He frowns and shakes his head.  He says, “You should feel like that all the time, not just when somebody is holding a door.”

“All the time?  How is that possible?”  I say, my arms crossed.  The rest of my party is already in the parking lot, and I’m hanging around to talk to a strangely happy man.

“Above ground,” he says softly.

“Huh?”

“Above ground,” he repeats.

I lean in and whisper, “What in the world does that mean?”  People stream past us, a whole crowd of them, and I’m ducking my head back and forth to try and maintain eye contact.

He waves his hands like he’s shooing me away.  I stand my ground.

“I’d have to explain it and it takes too long,” he said.

“Well,” I say, raising my eyebrows.  This was flair, and I wasn’t about to leave it.

“OK,” he says, the crowd thinning so he can give me some time.

“You just say to yourself that you’re above ground.  You aren’t stuck where you are, on this ground.   It’s not about where your feet are or where you are hanging out.  You can be above it–above it all.   You are above ground.  Do you get it?  It’s not about where you are or what you are doing.  That’s why you can be the celebrity every day.”

He’s already on to other parties.  He’s like a rock star that bothered to take a moment to talk to the little people.  He’s big stuff, the real deal, and he’s happy.  

And I’m writing down his words, learning from a stranger, because he was there, above ground, holding the door for me.

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The Real Teal and Strobe Light

I’m not a good traveler.  I have massive anxiety when it comes to travel, I get homesick, and I get all out of sorts with a change of routine.  For years, I’ve interviewed folks who love to travel in order to find out what I’m missing somehow.  They all say the same thing:  they love the adventure.

My friend wrote recently to encourage me about an upcoming trip. She wrote something like, “I pray God surprises you with little blessings on this trip.”  Amazing how that one statement made me think differently.  If I anticipate that God might surprise me with some little blessing, something perfect and unexpected, then yeah, I can see travel as an adventure.

So to prepare for summer travel, I did something wacky (for me) to represent adventure.  I let my daughters pick out nail polish for my toes–The Real Teal and Strobe Light–and we painted our toenails in this outrageously mermaid-ish teal and a top coat of strobe-like sparkles.

Every time I look down at my toes, I’m thinking about surprises and adventure.  I’ve got Real Teal and Strobe Light leading the way (literally).

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My Tantrum in the Parking Lot

Well, let’s just say that I threw a little tantrum in the parking lot yesterday.  But in my defense, I’ll set the scene:

I’m in the minivan with the girls.  I’d been sick for a few days.  It’s a hot, sticky day, and we are circling and circling to find parking so we can go use our coupons for free hot pretzels at the Pretzel Factory.  Everybody is arguing and complaining, especially me.  Not only does a man glare at me and try to claim the spot I was patiently waiting for, but as I finally pull into my rightful spot, I realize I left the coupons at home.  And then I  realize that the girls are already spilling out of the minivan with all my pocket change.  They are generously feeding the meter (they love “feeding” the meter’s “mouth”).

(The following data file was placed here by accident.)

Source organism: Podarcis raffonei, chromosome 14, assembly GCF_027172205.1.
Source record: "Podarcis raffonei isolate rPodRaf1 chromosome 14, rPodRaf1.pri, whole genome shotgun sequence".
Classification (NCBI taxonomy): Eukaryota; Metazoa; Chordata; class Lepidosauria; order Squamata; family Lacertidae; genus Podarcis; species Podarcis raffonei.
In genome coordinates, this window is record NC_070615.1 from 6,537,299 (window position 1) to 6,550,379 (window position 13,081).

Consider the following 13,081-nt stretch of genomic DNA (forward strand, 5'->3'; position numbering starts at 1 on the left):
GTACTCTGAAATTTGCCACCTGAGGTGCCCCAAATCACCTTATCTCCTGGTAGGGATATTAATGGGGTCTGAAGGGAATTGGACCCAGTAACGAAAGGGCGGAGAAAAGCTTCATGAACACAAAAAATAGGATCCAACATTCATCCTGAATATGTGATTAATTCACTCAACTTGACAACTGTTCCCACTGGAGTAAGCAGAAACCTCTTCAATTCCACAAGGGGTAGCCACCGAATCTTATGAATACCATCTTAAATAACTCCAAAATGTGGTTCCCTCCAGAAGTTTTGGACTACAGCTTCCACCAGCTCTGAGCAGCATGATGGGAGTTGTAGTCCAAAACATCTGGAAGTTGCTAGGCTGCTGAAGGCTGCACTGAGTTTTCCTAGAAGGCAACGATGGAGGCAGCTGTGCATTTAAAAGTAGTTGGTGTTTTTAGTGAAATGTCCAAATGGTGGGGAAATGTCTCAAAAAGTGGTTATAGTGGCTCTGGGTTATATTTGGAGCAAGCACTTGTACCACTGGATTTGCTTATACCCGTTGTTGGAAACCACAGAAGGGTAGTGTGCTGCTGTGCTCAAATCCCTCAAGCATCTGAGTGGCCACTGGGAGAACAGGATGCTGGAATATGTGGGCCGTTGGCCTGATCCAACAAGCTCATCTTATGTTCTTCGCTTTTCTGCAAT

I’m in a bad mood, and all I want to do is go home, take a shower, and forget this hot, sticky day.  So I literally stomp while dragging the girls down the street.  “I am NOT happy!”  I said aloud (please tell me other mothers out there have acted this way!)  And then, God reminds me to go over my flair principles.   I start saying to myself, “Heather, you can find the flair in this.  You need to apologize to your children and start new.” 

It’s not working; everything is annoying me:  the man at the cash register, the incessant ringing of the bell on the shop door, the way my girls are hanging on me.  We get our pretzels and fight a crowd of equally moody parents and children back to our car (the whole world seems to have the same pretzel outing idea).  There’s a line waiting for my spot in the parking lot.

I buckle my seat belt, ready to get out of there, and I glance at my meter.  Apparently, my children used every last dime and purchased tons of time for that spot.  I look over my shoulder at the other minivans waiting for my parking space.

I see another mother who just wanted to be somewhere else.

And then I imagine the simple moment of happiness she might experience when she realizes that somebody else left her ridiculous amounts of time on the meter.  Maybe it would be just the thing to get her out of a funk.

I think this counts as a flair moment–for that other driver!  Finding extra time on the meter always makes me feel good somehow, like the planets aligned for me, like the universe was tilting in my favor.  It always feels like a special nod of love.

I start to giggle.  Some other person was going to have some happiness, although just a tiny bit of it, in the form of dimes in a meter.  Maybe they’d feel a nod of love from a stranger.  I was suddenly happy and out of my funk just because of the thought of surprising some other woman. 

Living with flair means putting extra money in the meter for the next person.  It might just make you feel better.